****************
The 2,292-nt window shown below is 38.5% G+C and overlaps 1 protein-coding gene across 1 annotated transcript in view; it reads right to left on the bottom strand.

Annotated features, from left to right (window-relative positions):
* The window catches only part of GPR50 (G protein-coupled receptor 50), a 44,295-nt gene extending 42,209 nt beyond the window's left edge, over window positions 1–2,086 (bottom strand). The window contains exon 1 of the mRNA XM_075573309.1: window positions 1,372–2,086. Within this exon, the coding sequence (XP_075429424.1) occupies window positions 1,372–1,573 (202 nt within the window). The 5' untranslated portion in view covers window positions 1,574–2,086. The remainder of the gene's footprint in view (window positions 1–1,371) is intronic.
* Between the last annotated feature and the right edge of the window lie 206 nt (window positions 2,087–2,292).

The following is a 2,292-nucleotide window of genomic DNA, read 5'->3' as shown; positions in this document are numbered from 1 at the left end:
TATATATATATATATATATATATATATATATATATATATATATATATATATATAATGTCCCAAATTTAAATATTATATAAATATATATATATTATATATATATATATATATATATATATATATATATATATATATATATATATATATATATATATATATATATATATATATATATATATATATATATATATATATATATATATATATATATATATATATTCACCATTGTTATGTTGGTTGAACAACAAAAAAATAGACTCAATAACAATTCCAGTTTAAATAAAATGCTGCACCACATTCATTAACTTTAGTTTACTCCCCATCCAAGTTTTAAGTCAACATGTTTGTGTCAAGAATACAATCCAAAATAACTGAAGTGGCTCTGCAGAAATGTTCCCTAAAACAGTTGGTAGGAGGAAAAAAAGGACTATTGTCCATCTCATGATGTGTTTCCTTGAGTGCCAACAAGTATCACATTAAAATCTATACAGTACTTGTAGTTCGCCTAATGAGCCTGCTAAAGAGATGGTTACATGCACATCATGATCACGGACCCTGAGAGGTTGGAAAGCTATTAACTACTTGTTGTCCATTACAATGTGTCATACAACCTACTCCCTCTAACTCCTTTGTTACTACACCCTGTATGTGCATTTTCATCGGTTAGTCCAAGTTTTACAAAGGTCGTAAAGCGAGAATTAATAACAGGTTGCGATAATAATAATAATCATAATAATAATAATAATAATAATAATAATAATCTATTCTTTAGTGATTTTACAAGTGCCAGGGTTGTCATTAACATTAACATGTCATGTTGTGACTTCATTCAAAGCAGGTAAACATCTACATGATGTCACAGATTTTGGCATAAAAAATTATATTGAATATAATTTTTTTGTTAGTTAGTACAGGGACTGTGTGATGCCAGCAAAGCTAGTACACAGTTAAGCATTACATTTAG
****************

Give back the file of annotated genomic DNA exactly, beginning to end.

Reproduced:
The 2,292-nt window shown below is 38.5% G+C and overlaps 1 protein-coding gene across 1 annotated transcript in view; it reads right to left on the bottom strand.

Annotated features, from left to right (window-relative positions):
* The window catches only part of GPR50 (G protein-coupled receptor 50), a 44,295-nt gene extending 42,209 nt beyond the window's left edge, over window positions 1–2,086 (bottom strand). The window contains exon 1 of the mRNA XM_075573309.1: window positions 1,372–2,086. Within this exon, the coding sequence (XP_075429424.1) occupies window positions 1,372–1,573 (202 nt within the window). The 5' untranslated portion in view covers window positions 1,574–2,086. The remainder of the gene's footprint in view (window positions 1–1,371) is intronic.
* Between the last annotated feature and the right edge of the window lie 206 nt (window positions 2,087–2,292).

The following is a 2,292-nucleotide window of genomic DNA, read 5'->3' as shown; positions in this document are numbered from 1 at the left end:
TATATATATATATATATATATATATATATATATATATATATATATATATATATAATGTCCCAAATTTAAATATTATATAAATATATATATATTATATATATATATATATATATATATATATATATATATATATATATATATATATATATATATATATATATATATATATATATATATATATATATATATATATATATATATATATATATATATATATATTCACCATTGTTATGTTGGTTGAACAACAAAAAAATAGACTCAATAACAATTCCAGTTTAAATAAAATGCTGCACCACATTCATTAACTTTAGTTTACTCCCCATCCAAGTTTTAAGTCAACATGTTTGTGTCAAGAATACAATCCAAAATAACTGAAGTGGCTCTGCAGAAATGTTCCCTAAAACAGTTGGTAGGAGGAAAAAAAGGACTATTGTCCATCTCATGATGTGTTTCCTTGAGTGCCAACAAGTATCACATTAAAATCTATACAGTACTTGTAGTTCGCCTAATGAGCCTGCTAAAGAGATGGTTACATGCACATCATGATCACGGACCCTGAGAGGTTGGAAAGCTATTAACTACTTGTTGTCCATTACAATGTGTCATACAACCTACTCCCTCTAACTCCTTTGTTACTACACCCTGTATGTGCATTTTCATCGGTTAGTCCAAGTTTTACAAAGGTCGTAAAGCGAGAATTAATAACAGGTTGCGATAATAATAATAATCATAATAATAATAATAATAATAATAATAATAATCTATTCTTTAGTGATTTTACAAGTGCCAGGGTTGTCATTAACATTAACATGTCATGTTGTGACTTCATTCAAAGCAGGTAAACATCTACATGATGTCACAGATTTTGGCATAAAAAATTATATTGAATATAATTTTTTTGTTAGTTAGTACAGGGACTGTGTGATGCCAGCAAAGCTAGTACACAGTTAAGCATTACATTTAG